As we are now in lockdown I, the Churchwardens and Parish Secretaries have agreed that it would be safest to suspend in-person services. We will keep this under review and post on the weekly Pewsheet.
Please note that due to the current circumstances services formats may change.
Dial a sermon:
Call 01584 701985 to hear the weeks sermon read by Anna
Monday: Lyonshall church 9.00
Tuesday: Zoom Silent prayer 9.00 (let Anna know if you’re interested)
Wednesday: At the Rectory – please send any prayer request to Anna
Thursday: Shobdon church 9.00
Friday: Pembridge School 9.00
If you would like to join in on the Zoom services please let Anna know (this is for security purposes) and you will be sent an invitation. It is very easy to join a Zoom session.
Receiving communion in one kind
We have had some guidance from the Archbishop’s about a way to administer communion in both kinds by the priest dipping the individual wafers before administration. However our Bishop states-
- If you are anxious or shielding there is no compulsion to resume HC in both kinds. Indeed there is no compulsion to resume HC in both kinds period. Reception in one kind remains a theologically valid way of receiving the sacrament. This method does increase risk slightly.
I know that some people object to communion in one kind however the majority of congregants do accept the principle and theology. Since I am shielding I do not propose to change at this point.
For rural churches to thrive, bold thinking is needed
26 NOVEMBER 2020
Hanging tenaciously to the familiar may hasten their demise, says Richard Jackson
Hereford diocese has one church building for every 820 people. We are acutely aware of declining numbers and the burdens that these place on clergy and lay leaders. It is not uncommon for clergy to be looking after fewer than 2000 people, but with seven or eight church buildings and a 30-minute drive between them.
The Covid-19 crisis has, however, revealed a huge reservoir of creative energy and passion in the rural Church. Rural churches are a very diverse group. The boundary between church and the wider community is very fuzzy. They are integral to their community’s identity. The buildings generate great passion, not just in those who worship there regularly.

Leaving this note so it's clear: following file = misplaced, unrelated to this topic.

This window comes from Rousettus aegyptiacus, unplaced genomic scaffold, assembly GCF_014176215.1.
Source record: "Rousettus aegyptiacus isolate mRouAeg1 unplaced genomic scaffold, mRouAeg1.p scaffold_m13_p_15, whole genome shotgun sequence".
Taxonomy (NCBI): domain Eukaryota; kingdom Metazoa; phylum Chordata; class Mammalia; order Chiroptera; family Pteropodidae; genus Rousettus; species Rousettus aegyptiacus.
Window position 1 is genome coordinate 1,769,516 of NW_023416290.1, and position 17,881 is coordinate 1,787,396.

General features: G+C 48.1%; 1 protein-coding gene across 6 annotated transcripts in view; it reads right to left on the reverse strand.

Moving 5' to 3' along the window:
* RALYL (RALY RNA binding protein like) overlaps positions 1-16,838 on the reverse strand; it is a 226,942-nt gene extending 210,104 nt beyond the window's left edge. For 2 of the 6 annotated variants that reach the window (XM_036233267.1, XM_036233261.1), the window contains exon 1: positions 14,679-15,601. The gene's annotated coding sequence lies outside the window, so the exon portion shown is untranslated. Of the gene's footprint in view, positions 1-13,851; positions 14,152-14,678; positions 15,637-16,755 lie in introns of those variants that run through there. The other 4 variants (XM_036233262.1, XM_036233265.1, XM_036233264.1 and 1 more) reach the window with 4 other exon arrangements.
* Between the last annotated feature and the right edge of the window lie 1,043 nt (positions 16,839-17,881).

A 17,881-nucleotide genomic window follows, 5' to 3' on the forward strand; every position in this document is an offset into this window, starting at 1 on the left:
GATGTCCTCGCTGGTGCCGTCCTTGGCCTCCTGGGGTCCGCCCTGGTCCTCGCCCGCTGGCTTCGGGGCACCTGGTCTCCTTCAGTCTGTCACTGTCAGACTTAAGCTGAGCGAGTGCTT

The solutions to these challenges will be as diverse as the communities themselves. Solutions are beginning to emerge as a whole diocese works together in partnership. The destination will be a very different Church, but change is more likely to be fruitful if it is evolutionary and consultative rather than imposed from the top down.
SEVERAL principles seem clear. First, people’s energy for engagement dissipates the further you go from the parish centre. People are committed to their parish, but less so to their benefice — less, still, to the deanery — and the “diocese” is often regarded as a disembodied tax-collecting authority based in Church House.
Second, the local church will remain the place in which mission and pastoral care is generated and sustained.
Third, diverse leadership is the key to growth and health.
We need a new partnership to develop in church governance at every level. It seems crazy that churches within a few miles of each other are all struggling to find safeguarding officers, churchwardens, and treasurers.
Benefice councils are a significant help with this. Greater involvement at a deanery level can be encouraged by reducing governance functions to a bare minimum, and opening up synod meetings to a wider constituency, discussing and acting on matters of missional interest.
Reimagining deanery chapters as a more monastic, mutually supportive community combats something of the loneliness of parochial ministry. In some cases, a radical reimagining of deanery function allows a degree of specialisation: clergy can play to their strengths across a wider area, which is especially important now that schools are our missional focus with children.
THE recognition of the local church as the centre of a diocese means that we will seek to focus our resources there: running very tight ships at the diocesan office; reducing non-parochial clerical posts if possible; sharing advisory posts with parish responsibility; and always asking the question of central activities “How does this help frontline ministry?” Diocesan advisory committees and chancellors must have a clear bias to missional engagement, and less to aesthetics.
Ultimately, some buildings will need to close. We recognise the pain of that. Government should play a part in heritage preservation in areas where the buildings are no longer needed. But closed buildings that have not been repurposed are still the responsibility of the diocesan board of finance. Few can afford that.
The best way to preserve a building is to have a vibrant worshipping community. Evidence shows that focal ministry is one of the keys to this. We need to facilitate greater numbers of clergy — stipendiary, part-time, self-supporting — and licensed lay ministers. Bishops will need to be entrepreneurial, experimental, and permission-giving, often linking to ecumenical partners, with whom close working will be essential.
The desire to preserve what we have is commendable, but, paradoxically, hanging tenaciously to the familiar can accelerate its demise. These inevitable changes must be about helping more people to discover Jesus, not institutional survival. Falling numbers are the fundamental problem. But bear in mind, just before the Wesleyan revival of the 18th century, there were only 20 communicants in St Paul’s Cathedral on Christmas Day. Prayer does make a difference.
The Rt Revd Richard Jackson is the Bishop of Hereford.